AMD Athlon 220GE and 240GE review

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AMD Athlon 220GE and 240GE
Athlon in da house y0!

Looking for an affordable processor that will cover all your browsing or media center needs including an integrated graphics unit? Hey, AMD might just have the perfect value proc available. The Athlon series is ongoing, and we review the Athlon 220GE and 240GE. Yeah; Athlon, it brings back good memories from AMD's past, the value series that kicks in with a bit of extra value often found in overclocking (anyone remembers the old pencil trick to get things unlocked?) :)

In this day and age, things are a bit more regulated though. Today's offerings are merely a 35 Watt TDP proc with two cores (but SMT is enabled so you have four threads). It's priced in a 50 to 70 bucks marker (USD), purchasing a heat pipe cooler could be more expensive. Two cores, four threads, and a small integrated graphics unit; we know that recipe, yeah we just stumbled into Raven Ridge. "Raven Ridge" is based on a 14nm fabbed die. Opposed to desktop Ryzen (aside from GE) the Athlon 200GE, 220Ge and 240GE have integrated graphics, it only has 3 out of 11 Vega Shader unit clusters though, so that is a rather shy 192 stream processors. Then again, fine for normal desktop and media usage really.  With increased clock speeds, the AMD Athlon 220GE and 240GE continue to deliver on AMD’s promise to offer increased responsiveness, choice, and value for everyday PC users, with reliable computing for everything from every day needs to more advanced workloads like high-definition, out-of-the-box 720p gaming.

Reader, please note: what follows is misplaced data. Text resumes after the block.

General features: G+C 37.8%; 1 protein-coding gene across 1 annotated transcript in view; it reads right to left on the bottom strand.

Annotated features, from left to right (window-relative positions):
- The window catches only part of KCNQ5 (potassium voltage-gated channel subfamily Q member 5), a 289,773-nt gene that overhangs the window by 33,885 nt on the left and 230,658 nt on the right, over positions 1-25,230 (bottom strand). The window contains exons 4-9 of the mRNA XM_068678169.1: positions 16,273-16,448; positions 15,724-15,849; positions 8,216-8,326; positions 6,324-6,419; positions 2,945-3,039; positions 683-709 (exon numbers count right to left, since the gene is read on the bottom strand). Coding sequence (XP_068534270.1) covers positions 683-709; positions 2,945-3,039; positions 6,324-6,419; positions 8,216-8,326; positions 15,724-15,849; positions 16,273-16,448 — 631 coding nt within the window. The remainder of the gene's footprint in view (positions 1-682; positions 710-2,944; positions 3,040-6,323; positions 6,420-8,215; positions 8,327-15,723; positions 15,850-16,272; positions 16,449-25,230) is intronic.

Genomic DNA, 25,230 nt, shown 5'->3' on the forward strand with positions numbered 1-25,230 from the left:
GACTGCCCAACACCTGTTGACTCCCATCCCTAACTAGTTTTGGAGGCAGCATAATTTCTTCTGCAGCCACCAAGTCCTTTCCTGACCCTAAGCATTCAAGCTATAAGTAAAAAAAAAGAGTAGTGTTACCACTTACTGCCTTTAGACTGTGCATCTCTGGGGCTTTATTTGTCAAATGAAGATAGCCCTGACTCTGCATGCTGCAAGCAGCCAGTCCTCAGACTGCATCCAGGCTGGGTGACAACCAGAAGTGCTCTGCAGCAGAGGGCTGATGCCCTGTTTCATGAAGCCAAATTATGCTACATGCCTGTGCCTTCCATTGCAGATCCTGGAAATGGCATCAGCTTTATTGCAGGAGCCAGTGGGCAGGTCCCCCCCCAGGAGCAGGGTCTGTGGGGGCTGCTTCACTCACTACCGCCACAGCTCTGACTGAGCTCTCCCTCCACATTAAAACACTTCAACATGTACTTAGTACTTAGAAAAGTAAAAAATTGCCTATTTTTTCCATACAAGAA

CPU Cores


Processor Frequency

Graphics Compute Units 

TDP (Watts)


AMD Athlon 200GE







AMD Athlon 220GE







AMD Athlon 240GE







The Athlon Pro 200/220/240GE is a dual-core part with SMT-enabled, so it has four threads active and 512 KB L2 cache per core, and 4 MB shared L3 cache. The base clock is 3.40 GHz for the 220GE and 3.5 GHz for the 240GE. The primary limitation is PCI-Express 3.0 at x8 for graphics. Raven Ridge is an unlocked processor, or at least it should be. We're testing on a B450 board with the latest 2019 BIOS, and guess what, it's unlocked on the multiplier - thank you MSI, as with that enabled multiplier you'll manage to reach a better 3.7~3.9 GHz out of the two cores at a voltage with few increased volts.


Previously, one hard restriction you do need to keep in mind is that the memory will be restricted to 2667 MHz maximum (dual-channel). However with the latest BIOS update, that restriction seems to be moved as well, we're running DDR4 memory at 3333 MHz, today fellas!

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